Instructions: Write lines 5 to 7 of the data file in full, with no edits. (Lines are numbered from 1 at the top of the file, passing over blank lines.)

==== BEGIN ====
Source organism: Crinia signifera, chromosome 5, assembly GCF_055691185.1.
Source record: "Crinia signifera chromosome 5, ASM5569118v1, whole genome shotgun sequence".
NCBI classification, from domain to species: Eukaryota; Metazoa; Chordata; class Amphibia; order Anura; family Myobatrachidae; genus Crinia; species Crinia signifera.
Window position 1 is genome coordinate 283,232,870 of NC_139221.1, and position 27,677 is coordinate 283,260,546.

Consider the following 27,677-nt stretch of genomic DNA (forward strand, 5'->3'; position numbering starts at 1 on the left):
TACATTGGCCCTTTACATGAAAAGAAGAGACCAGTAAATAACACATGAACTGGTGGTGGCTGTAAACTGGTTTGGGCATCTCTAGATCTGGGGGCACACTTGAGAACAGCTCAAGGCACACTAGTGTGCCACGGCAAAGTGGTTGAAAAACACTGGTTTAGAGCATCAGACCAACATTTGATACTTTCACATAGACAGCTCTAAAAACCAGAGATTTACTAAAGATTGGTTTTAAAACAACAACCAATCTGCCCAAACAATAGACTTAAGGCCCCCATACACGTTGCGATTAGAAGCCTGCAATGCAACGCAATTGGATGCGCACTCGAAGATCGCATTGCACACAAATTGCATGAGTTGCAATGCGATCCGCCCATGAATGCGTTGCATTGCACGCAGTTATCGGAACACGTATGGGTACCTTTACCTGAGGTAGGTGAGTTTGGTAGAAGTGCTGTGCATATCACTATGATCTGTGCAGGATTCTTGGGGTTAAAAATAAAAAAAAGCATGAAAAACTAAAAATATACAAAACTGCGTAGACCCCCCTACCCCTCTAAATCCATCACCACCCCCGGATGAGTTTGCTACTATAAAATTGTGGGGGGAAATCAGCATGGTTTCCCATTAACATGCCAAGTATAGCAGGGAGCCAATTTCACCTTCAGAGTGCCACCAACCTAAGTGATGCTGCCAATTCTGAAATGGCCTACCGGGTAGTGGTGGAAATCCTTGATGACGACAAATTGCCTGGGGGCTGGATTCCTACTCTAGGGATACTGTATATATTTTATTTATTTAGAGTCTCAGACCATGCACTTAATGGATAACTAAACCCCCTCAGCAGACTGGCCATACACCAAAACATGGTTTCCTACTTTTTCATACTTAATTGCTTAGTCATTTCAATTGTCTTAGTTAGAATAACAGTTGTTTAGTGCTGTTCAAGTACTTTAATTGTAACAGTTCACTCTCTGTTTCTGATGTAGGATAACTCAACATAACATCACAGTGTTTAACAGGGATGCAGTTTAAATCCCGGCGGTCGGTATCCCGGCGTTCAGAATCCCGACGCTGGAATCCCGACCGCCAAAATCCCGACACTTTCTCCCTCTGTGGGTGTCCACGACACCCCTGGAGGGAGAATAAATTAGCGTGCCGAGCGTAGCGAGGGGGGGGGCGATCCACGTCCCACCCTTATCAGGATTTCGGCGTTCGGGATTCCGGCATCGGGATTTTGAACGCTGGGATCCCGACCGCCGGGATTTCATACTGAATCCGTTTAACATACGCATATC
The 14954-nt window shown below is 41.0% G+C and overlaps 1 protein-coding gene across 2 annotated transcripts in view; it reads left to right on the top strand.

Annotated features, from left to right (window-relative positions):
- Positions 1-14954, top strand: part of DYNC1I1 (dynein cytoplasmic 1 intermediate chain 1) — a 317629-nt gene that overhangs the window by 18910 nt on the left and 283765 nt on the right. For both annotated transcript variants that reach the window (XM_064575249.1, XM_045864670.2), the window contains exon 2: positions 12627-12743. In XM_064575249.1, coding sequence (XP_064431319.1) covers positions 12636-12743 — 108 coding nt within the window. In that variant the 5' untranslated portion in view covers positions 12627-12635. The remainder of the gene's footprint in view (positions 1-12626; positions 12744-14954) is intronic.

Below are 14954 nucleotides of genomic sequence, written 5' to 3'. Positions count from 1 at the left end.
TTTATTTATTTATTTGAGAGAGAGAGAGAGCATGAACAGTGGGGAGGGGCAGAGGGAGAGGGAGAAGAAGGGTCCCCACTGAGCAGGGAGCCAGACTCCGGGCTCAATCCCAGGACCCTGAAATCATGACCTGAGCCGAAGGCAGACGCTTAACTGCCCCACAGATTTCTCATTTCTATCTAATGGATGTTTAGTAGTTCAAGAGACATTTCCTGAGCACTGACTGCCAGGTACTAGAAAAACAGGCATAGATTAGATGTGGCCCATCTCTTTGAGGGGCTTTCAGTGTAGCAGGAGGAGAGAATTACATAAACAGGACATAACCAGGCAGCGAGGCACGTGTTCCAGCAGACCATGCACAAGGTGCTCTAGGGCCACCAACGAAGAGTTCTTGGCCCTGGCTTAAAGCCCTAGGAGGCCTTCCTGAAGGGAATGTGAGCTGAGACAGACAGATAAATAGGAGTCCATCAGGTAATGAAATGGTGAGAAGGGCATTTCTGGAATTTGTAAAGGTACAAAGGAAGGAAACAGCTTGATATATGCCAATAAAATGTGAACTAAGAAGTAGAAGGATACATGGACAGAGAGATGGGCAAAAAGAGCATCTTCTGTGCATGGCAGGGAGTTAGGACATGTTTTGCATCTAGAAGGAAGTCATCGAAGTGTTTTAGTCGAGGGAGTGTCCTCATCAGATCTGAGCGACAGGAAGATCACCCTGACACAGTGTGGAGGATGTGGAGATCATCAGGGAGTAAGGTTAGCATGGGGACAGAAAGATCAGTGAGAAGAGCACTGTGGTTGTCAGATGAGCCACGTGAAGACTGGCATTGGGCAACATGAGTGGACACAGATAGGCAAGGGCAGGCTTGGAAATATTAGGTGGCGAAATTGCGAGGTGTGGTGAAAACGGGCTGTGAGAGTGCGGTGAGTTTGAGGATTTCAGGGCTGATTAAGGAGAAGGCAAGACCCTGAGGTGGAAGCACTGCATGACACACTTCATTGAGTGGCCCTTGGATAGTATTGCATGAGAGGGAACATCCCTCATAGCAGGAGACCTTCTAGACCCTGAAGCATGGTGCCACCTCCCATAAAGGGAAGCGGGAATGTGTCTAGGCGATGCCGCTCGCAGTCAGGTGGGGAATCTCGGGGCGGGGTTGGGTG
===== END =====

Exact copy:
Consider the following 27,677-nt stretch of genomic DNA (forward strand, 5'->3'; position numbering starts at 1 on the left):
TACATTGGCCCTTTACATGAAAAGAAGAGACCAGTAAATAACACATGAACTGGTGGTGGCTGTAAACTGGTTTGGGCATCTCTAGATCTGGGGGCACACTTGAGAACAGCTCAAGGCACACTAGTGTGCCACGGCAAAGTGGTTGAAAAACACTGGTTTAGAGCATCAGACCAACATTTGATACTTTCACATAGACAGCTCTAAAAACCAGAGATTTACTAAAGATTGGTTTTAAAACAACAACCAATCTGCCCAAACAATAGACTTAAGGCCCCCATACACGTTGCGATTAGAAGCCTGCAATGCAACGCAATTGGATGCGCACTCGAAGATCGCATTGCACACAAATTGCATGAGTTGCAATGCGATCCGCCCATGAATGCGTTGCATTGCACGCAGTTATCGGAACACGTATGGGTACCTTTACCTGAGGTAGGTGAGTTTGGTAGAAGTGCTGTGCATATCACTATGATCTGTGCAGGATTCTTGGGGTTAAAAATAAAAAAAAGCATGAAAAACTAAAAATATACAAAACTGCGTAGACCCCCCTACCCCTCTAAATCCATCACCACCCCCGGATGAGTTTGCTACTATAAAATTGTGGGGGGAAATCAGCATGGTTTCCCATTAACATGCCAAGTATAGCAGGGAGCCAATTTCACCTTCAGAGTGCCACCAACCTAAGTGATGCTGCCAATTCTGAAATGGCCTACCGGGTAGTGGTGGAAATCCTTGATGACGACAAATTGCCTGGGGGCTGGATTCCTACTCTAGGGATACTGTATATATTTTATTTATTTAGAGTCTCAGACCATGCACTTAATGGATAACTAAACCCCCTCAGCAGACTGGCCATACACCAAAACATGGTTTCCTACTTTTTCATACTTAATTGCTTAGTCATTTCAATTGTCTTAGTTAGAATAACAGTTGTTTAGTGCTGTTCAAGTACTTTAATTGTAACAGTTCACTCTCTGTTTCTGATGTAGGATAACTCAACATAACATCACAGTGTTTAACAGGGATGCAGTTTAAATCCCGGCGGTCGGTATCCCGGCGTTCAGAATCCCGACGCTGGAATCCCGACCGCCAAAATCCCGACACTTTCTCCCTCTGTGGGTGTCCACGACACCCCTGGAGGGAGAATAAATTAGCGTGCCGAGCGTAGCGAGGGGGGGGGCGATCCACGTCCCACCCTTATCAGGATTTCGGCGTTCGGGATTCCGGCATCGGGATTTTGAACGCTGGGATCCCGACCGCCGGGATTTCATACTGAATCCGTTTAACATACGCATATC
The 14954-nt window shown below is 41.0% G+C and overlaps 1 protein-coding gene across 2 annotated transcripts in view; it reads left to right on the top strand.